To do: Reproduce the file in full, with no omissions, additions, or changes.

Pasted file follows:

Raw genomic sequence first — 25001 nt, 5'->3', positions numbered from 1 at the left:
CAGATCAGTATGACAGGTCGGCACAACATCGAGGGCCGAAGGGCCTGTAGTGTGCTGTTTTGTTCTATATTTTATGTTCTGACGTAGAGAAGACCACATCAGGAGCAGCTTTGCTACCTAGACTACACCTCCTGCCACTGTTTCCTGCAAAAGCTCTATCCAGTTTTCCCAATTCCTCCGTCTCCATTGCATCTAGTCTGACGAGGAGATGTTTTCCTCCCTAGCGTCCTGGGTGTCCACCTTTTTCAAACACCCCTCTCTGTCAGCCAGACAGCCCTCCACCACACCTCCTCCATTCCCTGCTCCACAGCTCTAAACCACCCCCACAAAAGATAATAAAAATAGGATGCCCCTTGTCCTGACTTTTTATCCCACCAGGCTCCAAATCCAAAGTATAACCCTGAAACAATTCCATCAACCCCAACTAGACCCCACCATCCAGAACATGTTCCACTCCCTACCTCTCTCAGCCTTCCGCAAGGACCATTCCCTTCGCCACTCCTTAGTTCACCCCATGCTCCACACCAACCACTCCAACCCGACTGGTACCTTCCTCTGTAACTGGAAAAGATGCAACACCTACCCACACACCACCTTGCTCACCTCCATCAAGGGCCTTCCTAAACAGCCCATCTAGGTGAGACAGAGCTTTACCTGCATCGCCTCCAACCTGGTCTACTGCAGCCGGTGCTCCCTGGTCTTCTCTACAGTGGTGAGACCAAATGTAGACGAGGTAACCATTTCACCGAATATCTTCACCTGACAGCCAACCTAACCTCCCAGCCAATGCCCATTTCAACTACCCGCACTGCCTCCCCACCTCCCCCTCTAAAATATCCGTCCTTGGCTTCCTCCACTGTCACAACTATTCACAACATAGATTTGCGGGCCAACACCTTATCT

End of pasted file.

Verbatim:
Raw genomic sequence first — 25001 nt, 5'->3', positions numbered from 1 at the left:
CAGATCAGTATGACAGGTCGGCACAACATCGAGGGCCGAAGGGCCTGTAGTGTGCTGTTTTGTTCTATATTTTATGTTCTGACGTAGAGAAGACCACATCAGGAGCAGCTTTGCTACCTAGACTACACCTCCTGCCACTGTTTCCTGCAAAAGCTCTATCCAGTTTTCCCAATTCCTCCGTCTCCATTGCATCTAGTCTGACGAGGAGATGTTTTCCTCCCTAGCGTCCTGGGTGTCCACCTTTTTCAAACACCCCTCTCTGTCAGCCAGACAGCCCTCCACCACACCTCCTCCATTCCCTGCTCCACAGCTCTAAACCACCCCCACAAAAGATAATAAAAATAGGATGCCCCTTGTCCTGACTTTTTATCCCACCAGGCTCCAAATCCAAAGTATAACCCTGAAACAATTCCATCAACCCCAACTAGACCCCACCATCCAGAACATGTTCCACTCCCTACCTCTCTCAGCCTTCCGCAAGGACCATTCCCTTCGCCACTCCTTAGTTCACCCCATGCTCCACACCAACCACTCCAACCCGACTGGTACCTTCCTCTGTAACTGGAAAAGATGCAACACCTACCCACACACCACCTTGCTCACCTCCATCAAGGGCCTTCCTAAACAGCCCATCTAGGTGAGACAGAGCTTTACCTGCATCGCCTCCAACCTGGTCTACTGCAGCCGGTGCTCCCTGGTCTTCTCTACAGTGGTGAGACCAAATGTAGACGAGGTAACCATTTCACCGAATATCTTCACCTGACAGCCAACCTAACCTCCCAGCCAATGCCCATTTCAACTACCCGCACTGCCTCCCCACCTCCCCCTCTAAAATATCCGTCCTTGGCTTCCTCCACTGTCACAACTATTCACAACATAGATTTGCGGGCCAACACCTTATCT